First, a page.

Interior recommends imposing higher costs for public lands drilling
A long-awaited report from the Interior Department recommends taking steps to increase fees for drilling on public lands, arguing that taxpayers are currently being shortchanged.
The department says that the Bureau of Land Management (BLM) should carry out several policies that increase these rates.
Drilling on public lands represents 7 percent of domestically produced oil and 8 percent of domestically produced natural gas.
But, it does not make similar concrete recommendations for offshore drilling, which accounts for 16 percent of all oil production and 3 percent of natural gas production in the U.S.
Instead, it notes that the Bureau of Ocean Energy Management is currently working on changes following a different report recommending that it ensure it is "capturing the full value" of the leases it offers.
For both onshore and offshore drilling, the report says Interior will continue to study the best way to incorporate the cost of the planet-warming gases carbon dioxide, methane and nitrous oxide — but it didn’t lay out specific steps that would be taken.
The burning of fossil fuels, including oil and gas, is the main driver of climate change.
The report, which was originally slated for an "early summer" release that didn’t materialize, is expected to inform the administration’s future oil and gas leasing policies.
Specifically, the report calls on BLM, which governs public lands drilling, to raise minimum royalties paid for onshore oil and gas leases, increase minimum bids that companies can make on tracts of land and rental rates that companies pay before they begin producing oil and gas on the leased lands.
It also calls for BLM to increase the surety bonds that companies pay the federal government as an assurance to make sure they are complying with their lease terms.
In describing the changes, the report said that the tweaks to royalties specifically are only expected to have limited impacts on how much oil is drilled overall.
"In June 2017, [the Government Accountability Office] reported that studies showed that raising Federal royalty rates for onshore oil and gas could ‘decrease production on federal lands by a small amount or not at all but could increase overall federal revenue,’” it said.
The recommendations do not go as far as President Biden said on the campaign trail that he would in limiting oil and gas drilling. At the time, then-candidate Biden promised to effectively stop new drilling on federal lands and in federal waters by “banning new oil and gas permitting.”
Nevertheless, Interior Secretary Deb Haaland described the recommended reforms as “urgent,” in a statement.
“This review outlines significant deficiencies in the federal oil and gas programs, and identifies important and urgent fiscal and programmatic reforms that will benefit the American people,” she said.
In its report, Haaland’s department argued that the changes are necessary because its review found a "Federal oil and gas program that fails to provide a fair return to taxpayers, even before factoring in the resulting climate-related costs.”
It said that components of the onshore oil and gas program are “particularly outdated,” noting that royalty rates haven’t been raised in a century.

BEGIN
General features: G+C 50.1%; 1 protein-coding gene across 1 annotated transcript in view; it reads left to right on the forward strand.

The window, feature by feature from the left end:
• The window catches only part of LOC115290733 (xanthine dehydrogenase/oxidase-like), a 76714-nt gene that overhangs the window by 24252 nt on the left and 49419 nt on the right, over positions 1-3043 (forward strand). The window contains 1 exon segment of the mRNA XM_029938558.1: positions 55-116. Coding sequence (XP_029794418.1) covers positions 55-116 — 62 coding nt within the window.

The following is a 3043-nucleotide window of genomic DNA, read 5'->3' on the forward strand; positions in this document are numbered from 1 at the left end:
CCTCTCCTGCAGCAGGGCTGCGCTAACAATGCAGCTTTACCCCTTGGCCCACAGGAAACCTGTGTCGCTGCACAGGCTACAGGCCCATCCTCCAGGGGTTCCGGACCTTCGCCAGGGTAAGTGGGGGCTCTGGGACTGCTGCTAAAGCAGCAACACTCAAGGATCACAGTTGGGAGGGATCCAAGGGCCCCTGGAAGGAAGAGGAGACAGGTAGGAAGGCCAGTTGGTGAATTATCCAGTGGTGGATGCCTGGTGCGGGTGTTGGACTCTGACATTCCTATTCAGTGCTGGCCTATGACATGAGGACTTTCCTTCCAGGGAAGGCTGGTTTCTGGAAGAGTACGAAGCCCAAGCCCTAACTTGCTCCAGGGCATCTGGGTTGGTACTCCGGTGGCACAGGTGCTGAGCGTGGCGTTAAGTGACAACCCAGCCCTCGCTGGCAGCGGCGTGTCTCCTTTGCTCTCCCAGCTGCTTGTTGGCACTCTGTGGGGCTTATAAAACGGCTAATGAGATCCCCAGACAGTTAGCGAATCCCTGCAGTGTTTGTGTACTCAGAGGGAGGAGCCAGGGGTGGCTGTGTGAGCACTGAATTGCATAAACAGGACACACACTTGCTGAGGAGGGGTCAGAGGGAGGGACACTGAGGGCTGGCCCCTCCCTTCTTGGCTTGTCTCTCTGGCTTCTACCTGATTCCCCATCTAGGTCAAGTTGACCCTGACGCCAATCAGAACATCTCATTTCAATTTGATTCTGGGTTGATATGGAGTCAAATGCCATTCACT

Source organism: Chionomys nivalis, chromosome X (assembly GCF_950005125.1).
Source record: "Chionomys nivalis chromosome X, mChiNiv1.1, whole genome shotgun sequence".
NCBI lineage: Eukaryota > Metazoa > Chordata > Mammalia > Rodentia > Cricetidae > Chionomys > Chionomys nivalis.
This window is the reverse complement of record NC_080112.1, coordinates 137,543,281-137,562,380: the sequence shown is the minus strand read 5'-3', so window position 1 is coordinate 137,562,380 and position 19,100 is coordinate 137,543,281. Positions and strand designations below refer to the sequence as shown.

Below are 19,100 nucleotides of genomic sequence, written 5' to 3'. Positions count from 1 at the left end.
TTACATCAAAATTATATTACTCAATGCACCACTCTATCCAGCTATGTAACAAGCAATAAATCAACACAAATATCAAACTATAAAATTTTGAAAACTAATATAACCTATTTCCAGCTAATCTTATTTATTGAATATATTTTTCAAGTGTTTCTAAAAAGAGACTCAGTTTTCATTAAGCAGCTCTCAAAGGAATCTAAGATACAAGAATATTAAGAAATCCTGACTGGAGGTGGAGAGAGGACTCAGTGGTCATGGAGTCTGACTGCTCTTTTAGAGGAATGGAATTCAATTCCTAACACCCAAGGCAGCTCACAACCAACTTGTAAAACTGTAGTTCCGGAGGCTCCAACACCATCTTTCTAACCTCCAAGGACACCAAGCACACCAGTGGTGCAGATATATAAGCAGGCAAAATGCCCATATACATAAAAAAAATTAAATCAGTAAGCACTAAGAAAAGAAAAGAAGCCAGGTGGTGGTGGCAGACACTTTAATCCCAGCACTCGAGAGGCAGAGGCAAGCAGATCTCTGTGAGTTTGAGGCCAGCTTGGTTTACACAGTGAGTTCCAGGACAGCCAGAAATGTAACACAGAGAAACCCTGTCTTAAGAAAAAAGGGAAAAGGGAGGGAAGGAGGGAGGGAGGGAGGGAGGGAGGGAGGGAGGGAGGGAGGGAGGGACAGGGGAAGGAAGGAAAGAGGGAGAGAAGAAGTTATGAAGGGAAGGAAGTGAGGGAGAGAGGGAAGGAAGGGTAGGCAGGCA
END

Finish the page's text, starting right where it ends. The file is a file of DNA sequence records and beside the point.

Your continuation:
“These antiquated approaches hurt not only the Federal taxpayer but also State budgets because States receive a significant share of Federal oil and gas revenues,” it said.
While the review that produced Friday's report was being carried out, the administration sought to pause new leasing on public lands, but ran into legal headaches.
Republican-led states challenged the pause, which was halted in court, as a judge argued that states, which also benefit from drilling royalties, were likely to face losses as a result of the moratorium.
Friday's report received swift pushback from Republicans, who lamented that recommended changes would make it more expensive to drill.
Rep. Bruce Westerman (Ark.), the top Republican on the House Natural Resources Committee, said in a statement that the findings were “simply justifications to make it even harder and more expensive to produce energy on federal lands.”
Westerman also criticized the report’s timing, insinuating that the holiday release was meant to bury the findings.
“DOI is quietly releasing this report the Friday of a holiday weekend, months after they promised it, in the hopes that no one notices their continued attacks on domestic energy,” he said.
Meanwhile, environmentalists were split, with some touting the reforms as commonsense.
“Enacting these overdue reforms will ensure taxpayers, communities, and wildlife are no longer harmed by below-market rates, insufficient protections, and poor planning,” said Collin O’Mara, President and CEO of the National Wildlife Federation, in a statement.
Others, however, were less enthusiastic, saying the department should go further to prevent drilling.
“These trivial changes are nearly meaningless in the midst of this climate emergency, and they break Biden’s campaign promise to stop new oil and gas leasing on public lands,” said Randi Spivak, public lands director at the Center for Biological Diversity, in a statement. “Greenlighting more fossil fuel extraction, then pretending it’s OK by nudging up royalty rates, is like rearranging deck chairs on the Titanic.”
—Updated at 1:58 p.m.